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My therapist essentially told me to mind my own business when she said to waive responsibility for others’ emotions — whether that was good advice is debatable.

It does have merits. In her defense, when we work together, our main priority is my mental health, and I struggle with maintaining emotional boundaries. However, I can’t help but bring my political ideology of radical love into consideration. Equality is not equity. How I approach one friendship may not be helpful for another. I know my therapist is trying to ease my mental distress, but she can’t always possibly know what advice fits my philosophy or is an appropriate approach for my issues.

There are two points I want to make. Firstly, the titular point: your therapist isn’t going to be correct all the time. 

Your therapist can only know as much as you share with them. They’ll only know your side of the story. They’re biased. Not only because you are their sole access point into your life, but because they have their own life with an entire history of varying experiences. Your therapist may have a perspective that may not suit you. They are mental health professionals, but that does not automatically make them good at their job. They are not experts on you.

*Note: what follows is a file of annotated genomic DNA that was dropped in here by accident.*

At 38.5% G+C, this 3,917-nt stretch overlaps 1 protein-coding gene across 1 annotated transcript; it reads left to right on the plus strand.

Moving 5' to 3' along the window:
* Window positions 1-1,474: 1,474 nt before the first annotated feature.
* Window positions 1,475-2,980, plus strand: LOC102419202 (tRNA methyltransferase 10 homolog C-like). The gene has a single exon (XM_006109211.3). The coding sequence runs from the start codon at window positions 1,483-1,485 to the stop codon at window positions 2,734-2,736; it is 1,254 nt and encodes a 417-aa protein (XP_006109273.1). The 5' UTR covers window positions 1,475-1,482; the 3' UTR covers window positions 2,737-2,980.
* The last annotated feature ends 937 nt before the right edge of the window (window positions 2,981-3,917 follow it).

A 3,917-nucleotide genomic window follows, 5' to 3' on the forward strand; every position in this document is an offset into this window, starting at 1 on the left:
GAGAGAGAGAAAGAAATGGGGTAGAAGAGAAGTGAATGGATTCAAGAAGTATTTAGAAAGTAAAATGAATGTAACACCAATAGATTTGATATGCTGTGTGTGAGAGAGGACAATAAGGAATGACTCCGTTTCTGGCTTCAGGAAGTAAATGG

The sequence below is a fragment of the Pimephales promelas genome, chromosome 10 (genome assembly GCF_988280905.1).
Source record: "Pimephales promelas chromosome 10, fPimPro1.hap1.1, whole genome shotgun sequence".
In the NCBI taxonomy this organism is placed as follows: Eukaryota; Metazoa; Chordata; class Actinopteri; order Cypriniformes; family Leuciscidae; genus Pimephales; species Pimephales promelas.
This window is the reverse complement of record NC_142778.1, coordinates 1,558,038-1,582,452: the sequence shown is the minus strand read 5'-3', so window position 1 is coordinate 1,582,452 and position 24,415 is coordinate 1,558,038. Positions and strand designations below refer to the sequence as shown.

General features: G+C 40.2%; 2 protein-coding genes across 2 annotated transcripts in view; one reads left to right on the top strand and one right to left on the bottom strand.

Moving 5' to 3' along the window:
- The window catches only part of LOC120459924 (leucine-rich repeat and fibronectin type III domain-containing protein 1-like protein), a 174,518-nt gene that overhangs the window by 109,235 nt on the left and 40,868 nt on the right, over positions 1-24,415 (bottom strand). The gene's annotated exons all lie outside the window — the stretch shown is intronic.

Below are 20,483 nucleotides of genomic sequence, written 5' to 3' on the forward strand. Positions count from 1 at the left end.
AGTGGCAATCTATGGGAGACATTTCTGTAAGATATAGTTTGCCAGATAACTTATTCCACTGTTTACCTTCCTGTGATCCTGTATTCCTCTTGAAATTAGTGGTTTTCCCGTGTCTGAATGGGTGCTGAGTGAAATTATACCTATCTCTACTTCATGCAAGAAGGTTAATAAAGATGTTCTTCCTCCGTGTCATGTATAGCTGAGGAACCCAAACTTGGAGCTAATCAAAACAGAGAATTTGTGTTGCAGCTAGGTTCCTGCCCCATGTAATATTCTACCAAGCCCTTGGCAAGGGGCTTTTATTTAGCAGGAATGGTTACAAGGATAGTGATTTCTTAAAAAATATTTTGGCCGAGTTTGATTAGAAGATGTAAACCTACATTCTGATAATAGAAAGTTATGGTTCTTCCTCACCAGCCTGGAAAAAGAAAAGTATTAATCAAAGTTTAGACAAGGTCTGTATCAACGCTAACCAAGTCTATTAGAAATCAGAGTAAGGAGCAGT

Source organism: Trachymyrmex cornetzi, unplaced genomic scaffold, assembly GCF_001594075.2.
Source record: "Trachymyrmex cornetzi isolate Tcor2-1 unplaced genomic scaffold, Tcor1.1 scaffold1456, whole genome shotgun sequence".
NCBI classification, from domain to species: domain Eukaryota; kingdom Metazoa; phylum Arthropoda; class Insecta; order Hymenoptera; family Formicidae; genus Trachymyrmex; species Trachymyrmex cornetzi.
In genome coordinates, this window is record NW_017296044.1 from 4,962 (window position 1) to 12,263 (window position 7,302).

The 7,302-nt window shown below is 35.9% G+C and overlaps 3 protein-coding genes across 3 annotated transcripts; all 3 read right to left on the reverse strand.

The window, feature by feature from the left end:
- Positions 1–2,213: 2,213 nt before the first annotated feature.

While I ended up taking my therapist’s advice, I took it with a grain of salt and not as a strict rule for all situations. Ultimately, it’s up to you to filter through the advice to determine what will work best for your situation.

Secondly, finding the right therapist will be a process.

I went into therapy thinking it would be Freudian psychoanalysis. I kind of hoped the therapist would sit me down to unpack my childhood traumas. I did not expect the therapist to engage in thought-provoking questions about what I want from life.

Humanistic therapy

I received humanistic therapy. In this approach, my therapist unconditionally accepted me to create a safe space to explore personal growth and change. According to a 2013 review, this client-centered therapy is helpful for: 

  • depression
  • relationship difficulties
  • trauma
  • psychosis
  • coping with chronic health issues

In this method, it is important to feel comfortable with your therapist. Some things to consider are their race, gender, sexuality or any other characteristic that will help you feel understood. Their background and experiences may inform their advice. While my therapist didn’t check many of my initial boxes, I overall did agree with the approach of  my sessions (maybe because I led them).

The strategies your therapist will recommend will be based on the type of therapy they chose to study. Your level of interest determines its efficacy as well. Why would you do something if you weren’t interested or didn’t think it would work? Take a gander and see which approaches appeal to you.

Psychodynamic therapy